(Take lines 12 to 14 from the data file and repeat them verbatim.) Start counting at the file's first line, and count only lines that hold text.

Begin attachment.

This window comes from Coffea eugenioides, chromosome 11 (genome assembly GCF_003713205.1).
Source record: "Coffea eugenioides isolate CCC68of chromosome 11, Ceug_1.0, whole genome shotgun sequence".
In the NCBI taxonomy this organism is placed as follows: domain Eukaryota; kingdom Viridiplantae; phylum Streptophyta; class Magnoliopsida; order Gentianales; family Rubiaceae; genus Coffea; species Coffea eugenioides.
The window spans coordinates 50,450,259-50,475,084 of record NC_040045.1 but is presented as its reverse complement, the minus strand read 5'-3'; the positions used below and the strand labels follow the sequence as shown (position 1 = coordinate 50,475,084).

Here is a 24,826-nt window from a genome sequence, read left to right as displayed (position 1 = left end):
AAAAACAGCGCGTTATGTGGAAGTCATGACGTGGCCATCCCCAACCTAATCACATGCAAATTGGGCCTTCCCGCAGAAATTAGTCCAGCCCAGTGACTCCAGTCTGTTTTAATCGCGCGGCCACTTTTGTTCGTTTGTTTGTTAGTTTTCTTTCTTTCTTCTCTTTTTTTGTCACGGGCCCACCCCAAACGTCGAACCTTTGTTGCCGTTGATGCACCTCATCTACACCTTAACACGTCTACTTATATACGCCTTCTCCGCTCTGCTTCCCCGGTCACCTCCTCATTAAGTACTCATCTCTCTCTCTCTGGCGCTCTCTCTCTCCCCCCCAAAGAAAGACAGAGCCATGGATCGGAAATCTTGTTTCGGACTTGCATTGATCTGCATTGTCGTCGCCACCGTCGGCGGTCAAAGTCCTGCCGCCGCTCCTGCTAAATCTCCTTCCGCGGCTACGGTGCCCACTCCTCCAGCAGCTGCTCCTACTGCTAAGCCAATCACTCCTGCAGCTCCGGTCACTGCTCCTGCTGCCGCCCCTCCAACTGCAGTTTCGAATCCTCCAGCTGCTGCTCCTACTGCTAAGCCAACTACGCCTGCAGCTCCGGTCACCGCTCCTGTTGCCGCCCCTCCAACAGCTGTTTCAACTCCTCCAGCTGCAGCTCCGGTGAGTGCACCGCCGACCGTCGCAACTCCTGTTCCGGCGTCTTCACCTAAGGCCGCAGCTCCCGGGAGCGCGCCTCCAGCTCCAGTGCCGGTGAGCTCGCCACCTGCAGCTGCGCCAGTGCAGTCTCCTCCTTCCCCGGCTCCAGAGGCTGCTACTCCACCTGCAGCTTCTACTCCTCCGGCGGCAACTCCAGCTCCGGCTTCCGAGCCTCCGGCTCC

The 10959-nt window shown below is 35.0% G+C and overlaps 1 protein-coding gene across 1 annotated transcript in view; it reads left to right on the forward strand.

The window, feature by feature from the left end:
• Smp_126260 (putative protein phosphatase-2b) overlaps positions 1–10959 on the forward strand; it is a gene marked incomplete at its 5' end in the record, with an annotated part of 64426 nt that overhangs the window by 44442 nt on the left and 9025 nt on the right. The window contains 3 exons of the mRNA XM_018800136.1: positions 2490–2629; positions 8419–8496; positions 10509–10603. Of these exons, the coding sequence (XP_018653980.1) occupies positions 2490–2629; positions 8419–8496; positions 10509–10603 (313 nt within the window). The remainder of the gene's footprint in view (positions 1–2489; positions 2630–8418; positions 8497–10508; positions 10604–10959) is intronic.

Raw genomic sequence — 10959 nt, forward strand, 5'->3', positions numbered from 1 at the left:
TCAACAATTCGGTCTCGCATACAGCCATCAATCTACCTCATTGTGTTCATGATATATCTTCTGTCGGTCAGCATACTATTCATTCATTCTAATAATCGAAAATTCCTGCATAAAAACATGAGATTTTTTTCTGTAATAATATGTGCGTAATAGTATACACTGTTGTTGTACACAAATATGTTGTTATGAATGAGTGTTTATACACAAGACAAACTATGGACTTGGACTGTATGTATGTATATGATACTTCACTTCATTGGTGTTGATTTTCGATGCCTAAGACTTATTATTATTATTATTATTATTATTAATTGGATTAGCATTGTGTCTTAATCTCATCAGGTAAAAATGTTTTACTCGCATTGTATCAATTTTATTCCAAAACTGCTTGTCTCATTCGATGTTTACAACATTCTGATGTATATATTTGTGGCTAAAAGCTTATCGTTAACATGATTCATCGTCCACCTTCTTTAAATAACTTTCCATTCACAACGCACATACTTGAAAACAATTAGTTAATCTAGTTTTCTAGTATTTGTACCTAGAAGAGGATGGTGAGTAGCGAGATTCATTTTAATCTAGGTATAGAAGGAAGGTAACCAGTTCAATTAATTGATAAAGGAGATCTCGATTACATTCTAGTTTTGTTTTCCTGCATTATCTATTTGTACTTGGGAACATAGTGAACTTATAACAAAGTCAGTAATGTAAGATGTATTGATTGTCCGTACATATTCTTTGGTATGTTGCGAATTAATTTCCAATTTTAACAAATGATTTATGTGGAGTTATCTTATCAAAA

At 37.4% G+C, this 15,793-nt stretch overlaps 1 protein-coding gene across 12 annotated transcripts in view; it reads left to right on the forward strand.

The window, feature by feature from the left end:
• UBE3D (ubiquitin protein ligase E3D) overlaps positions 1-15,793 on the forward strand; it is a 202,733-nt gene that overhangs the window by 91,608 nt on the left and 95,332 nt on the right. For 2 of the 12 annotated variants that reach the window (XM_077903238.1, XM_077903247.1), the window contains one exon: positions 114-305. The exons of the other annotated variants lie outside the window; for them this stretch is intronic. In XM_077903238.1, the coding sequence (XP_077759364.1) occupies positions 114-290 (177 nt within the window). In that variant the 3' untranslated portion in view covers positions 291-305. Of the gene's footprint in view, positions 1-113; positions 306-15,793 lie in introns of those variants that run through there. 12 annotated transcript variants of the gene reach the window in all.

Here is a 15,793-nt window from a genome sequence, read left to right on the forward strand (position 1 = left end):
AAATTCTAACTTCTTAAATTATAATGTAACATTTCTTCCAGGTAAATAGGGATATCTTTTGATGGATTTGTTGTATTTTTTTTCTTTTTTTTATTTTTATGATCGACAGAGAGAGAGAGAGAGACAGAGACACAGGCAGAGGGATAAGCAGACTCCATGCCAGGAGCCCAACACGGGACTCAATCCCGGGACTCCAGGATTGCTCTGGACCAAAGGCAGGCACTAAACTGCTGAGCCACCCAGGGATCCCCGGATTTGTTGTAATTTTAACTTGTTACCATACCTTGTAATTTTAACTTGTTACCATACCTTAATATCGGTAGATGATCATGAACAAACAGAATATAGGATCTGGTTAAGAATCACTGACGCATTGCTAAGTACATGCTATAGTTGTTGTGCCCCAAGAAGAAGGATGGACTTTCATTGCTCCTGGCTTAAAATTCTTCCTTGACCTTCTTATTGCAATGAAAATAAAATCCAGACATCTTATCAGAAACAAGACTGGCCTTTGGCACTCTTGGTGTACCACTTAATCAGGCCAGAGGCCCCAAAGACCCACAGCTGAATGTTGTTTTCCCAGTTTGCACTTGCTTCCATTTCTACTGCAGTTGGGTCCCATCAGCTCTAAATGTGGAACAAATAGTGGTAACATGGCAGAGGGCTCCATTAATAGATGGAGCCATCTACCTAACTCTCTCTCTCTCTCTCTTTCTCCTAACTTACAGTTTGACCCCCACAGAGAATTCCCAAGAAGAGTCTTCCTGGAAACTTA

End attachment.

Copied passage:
At 37.4% G+C, this 15,793-nt stretch overlaps 1 protein-coding gene across 12 annotated transcripts in view; it reads left to right on the forward strand.

The window, feature by feature from the left end:
• UBE3D (ubiquitin protein ligase E3D) overlaps positions 1-15,793 on the forward strand; it is a 202,733-nt gene that overhangs the window by 91,608 nt on the left and 95,332 nt on the right. For 2 of the 12 annotated variants that reach the window (XM_077903238.1, XM_077903247.1), the window contains one exon: positions 114-305. The exons of the other annotated variants lie outside the window; for them this stretch is intronic. In XM_077903238.1, the coding sequence (XP_077759364.1) occupies positions 114-290 (177 nt within the window). In that variant the 3' untranslated portion in view covers positions 291-305. Of the gene's footprint in view, positions 1-113; positions 306-15,793 lie in introns of those variants that run through there. 12 annotated transcript variants of the gene reach the window in all.